Lew, who headed up the Office of Management and Budget (OMB) and is President Obama's chief of staff, met with Republicans on the Senate Finance Committee: Sens. Orrin HatchOrrin HatchTim Kaine backs call to boost funding for Israeli missile defense Froman: Too early to start trade talks with the UK Bacteria found ahead of Olympics underscores need for congressional action for new antibiotics MORE (Utah), Rob PortmanRob PortmanApple's Tim Cook to hold fundraiser for Clinton GOP senator’s camp to woo Clinton fans Black Lives Matter pushes back against local group's GOP endorsement MORE (Ohio), Johnny IsaksonJohnny IsaksonTim Kaine backs call to boost funding for Israeli missile defense Clinton set to break ceiling GOP senators to donors: Stick with us regardless of Trump MORE (Ga.) and John CornynJohn CornynFlorida: 'High likelihood' of first Zika transmission in the US GOP senators to donors: Stick with us regardless of Trump Hopes dim for mental health deal MORE of Texas.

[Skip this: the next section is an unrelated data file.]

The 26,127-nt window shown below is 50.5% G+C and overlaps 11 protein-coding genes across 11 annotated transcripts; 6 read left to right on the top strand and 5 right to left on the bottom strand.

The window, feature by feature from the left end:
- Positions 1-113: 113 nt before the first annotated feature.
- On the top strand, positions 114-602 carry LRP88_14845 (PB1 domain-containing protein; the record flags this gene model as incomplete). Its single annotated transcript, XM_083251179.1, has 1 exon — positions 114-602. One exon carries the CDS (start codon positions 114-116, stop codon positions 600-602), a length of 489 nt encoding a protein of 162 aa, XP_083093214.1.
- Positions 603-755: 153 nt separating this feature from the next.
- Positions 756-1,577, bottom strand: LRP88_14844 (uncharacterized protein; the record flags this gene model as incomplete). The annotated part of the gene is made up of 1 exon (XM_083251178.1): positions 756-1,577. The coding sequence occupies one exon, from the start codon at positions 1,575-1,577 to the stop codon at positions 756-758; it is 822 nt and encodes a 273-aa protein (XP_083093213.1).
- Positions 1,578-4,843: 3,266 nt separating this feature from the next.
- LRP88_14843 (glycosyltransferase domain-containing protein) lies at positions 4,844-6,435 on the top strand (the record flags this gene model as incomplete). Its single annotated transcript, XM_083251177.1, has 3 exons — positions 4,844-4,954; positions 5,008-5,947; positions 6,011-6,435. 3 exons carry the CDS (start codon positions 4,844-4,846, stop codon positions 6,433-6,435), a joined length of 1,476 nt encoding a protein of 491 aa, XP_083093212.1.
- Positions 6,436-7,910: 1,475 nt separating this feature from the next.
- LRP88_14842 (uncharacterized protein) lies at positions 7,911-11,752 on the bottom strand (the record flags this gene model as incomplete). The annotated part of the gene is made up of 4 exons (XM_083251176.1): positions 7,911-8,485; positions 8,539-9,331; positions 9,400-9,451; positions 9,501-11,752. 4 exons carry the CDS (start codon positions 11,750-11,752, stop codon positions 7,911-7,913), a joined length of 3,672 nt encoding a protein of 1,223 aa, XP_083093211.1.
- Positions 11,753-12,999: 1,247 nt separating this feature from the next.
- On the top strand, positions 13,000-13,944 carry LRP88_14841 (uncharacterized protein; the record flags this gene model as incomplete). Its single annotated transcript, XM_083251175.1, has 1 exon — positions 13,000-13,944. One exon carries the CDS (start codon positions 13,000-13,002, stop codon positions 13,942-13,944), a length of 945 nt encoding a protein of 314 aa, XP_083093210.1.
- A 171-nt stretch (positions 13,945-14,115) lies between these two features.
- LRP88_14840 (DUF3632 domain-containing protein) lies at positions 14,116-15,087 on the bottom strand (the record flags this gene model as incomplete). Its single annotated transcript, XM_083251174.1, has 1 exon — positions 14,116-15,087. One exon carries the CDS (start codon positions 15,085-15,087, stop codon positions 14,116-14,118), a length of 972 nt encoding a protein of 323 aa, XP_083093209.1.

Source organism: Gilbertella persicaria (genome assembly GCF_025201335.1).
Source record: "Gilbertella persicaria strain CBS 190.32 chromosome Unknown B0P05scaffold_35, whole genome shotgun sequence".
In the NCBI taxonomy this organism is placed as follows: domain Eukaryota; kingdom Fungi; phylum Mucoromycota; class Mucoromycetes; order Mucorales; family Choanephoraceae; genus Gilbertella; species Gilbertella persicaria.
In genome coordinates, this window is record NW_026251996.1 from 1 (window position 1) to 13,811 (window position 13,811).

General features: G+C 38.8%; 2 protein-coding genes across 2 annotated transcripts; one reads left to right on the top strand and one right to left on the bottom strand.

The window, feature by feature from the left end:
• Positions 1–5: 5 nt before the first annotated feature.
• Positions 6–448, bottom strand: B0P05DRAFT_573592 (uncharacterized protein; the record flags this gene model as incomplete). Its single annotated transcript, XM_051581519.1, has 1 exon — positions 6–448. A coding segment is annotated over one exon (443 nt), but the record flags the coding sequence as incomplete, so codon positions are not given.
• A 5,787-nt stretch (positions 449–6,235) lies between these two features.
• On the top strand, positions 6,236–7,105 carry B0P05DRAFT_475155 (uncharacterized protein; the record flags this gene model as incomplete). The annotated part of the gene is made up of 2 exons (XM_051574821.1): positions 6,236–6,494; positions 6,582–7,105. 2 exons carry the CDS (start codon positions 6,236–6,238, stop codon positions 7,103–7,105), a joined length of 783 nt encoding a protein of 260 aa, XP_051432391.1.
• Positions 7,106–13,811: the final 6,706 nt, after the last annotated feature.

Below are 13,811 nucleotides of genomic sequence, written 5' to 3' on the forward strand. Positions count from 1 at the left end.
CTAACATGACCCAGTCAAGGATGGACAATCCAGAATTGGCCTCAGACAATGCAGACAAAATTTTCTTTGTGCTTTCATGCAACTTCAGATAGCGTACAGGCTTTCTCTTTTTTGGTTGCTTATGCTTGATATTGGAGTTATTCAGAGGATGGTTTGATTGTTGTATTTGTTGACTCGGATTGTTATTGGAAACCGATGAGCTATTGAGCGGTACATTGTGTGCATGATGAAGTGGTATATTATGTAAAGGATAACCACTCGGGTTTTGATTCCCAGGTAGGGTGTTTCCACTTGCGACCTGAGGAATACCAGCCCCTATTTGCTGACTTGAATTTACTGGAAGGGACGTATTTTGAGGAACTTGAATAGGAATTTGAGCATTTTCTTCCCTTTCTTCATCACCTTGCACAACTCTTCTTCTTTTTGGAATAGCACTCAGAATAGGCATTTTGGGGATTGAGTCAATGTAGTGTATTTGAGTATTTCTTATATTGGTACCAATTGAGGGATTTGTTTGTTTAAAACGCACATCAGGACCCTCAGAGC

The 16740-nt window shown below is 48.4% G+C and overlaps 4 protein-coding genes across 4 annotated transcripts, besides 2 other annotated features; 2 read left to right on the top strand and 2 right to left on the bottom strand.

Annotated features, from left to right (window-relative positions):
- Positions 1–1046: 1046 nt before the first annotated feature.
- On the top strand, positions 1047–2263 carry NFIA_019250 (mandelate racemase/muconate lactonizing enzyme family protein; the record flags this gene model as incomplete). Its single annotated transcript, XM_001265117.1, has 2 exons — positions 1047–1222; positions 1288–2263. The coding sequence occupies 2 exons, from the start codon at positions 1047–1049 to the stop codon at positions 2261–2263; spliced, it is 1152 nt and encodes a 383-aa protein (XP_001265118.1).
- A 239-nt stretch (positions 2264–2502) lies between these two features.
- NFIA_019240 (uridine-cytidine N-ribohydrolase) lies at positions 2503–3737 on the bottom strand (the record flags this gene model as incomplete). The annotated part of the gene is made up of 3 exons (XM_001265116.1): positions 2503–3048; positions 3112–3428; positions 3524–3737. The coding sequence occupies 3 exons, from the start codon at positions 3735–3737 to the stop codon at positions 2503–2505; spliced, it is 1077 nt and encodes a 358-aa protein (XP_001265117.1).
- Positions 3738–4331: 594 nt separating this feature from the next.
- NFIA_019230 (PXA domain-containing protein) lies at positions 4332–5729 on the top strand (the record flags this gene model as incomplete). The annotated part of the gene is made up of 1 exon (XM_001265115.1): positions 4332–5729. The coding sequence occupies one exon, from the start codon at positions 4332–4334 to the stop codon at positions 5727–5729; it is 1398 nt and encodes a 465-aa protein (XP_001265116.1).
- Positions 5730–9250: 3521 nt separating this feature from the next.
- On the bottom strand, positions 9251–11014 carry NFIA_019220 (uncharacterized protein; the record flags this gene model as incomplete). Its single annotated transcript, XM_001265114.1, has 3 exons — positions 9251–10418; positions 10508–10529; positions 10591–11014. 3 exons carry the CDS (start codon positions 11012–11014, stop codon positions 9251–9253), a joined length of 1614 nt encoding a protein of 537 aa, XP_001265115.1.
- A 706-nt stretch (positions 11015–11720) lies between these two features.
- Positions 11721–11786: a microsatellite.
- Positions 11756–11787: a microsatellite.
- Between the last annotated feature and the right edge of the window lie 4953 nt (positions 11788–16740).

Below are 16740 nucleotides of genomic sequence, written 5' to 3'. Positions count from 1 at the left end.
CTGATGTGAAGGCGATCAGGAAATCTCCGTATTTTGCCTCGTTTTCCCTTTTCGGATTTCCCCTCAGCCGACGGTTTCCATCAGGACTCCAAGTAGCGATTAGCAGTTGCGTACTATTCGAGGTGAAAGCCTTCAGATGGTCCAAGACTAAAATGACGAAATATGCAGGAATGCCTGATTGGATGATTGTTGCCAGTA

Lawmakers are still waiting on paperwork from Lew, including a questionnaire and tax returns, before deciding when to set up a confirmation hearing.
Spin cycle: Sen. Sherrod BrownSherrod BrownThe Trail 2016: Her big night Kaine as Clinton's VP pick sells out progressive wing of party Unions want one thing from Hillary tonight: A stake in TPP’s heart MORE (D-Ohio) applauded on Wednesday a unanimous decision by the U.S. International Trade Commission (ITC) to impose duties on clothes washers from South Korea and Mexico.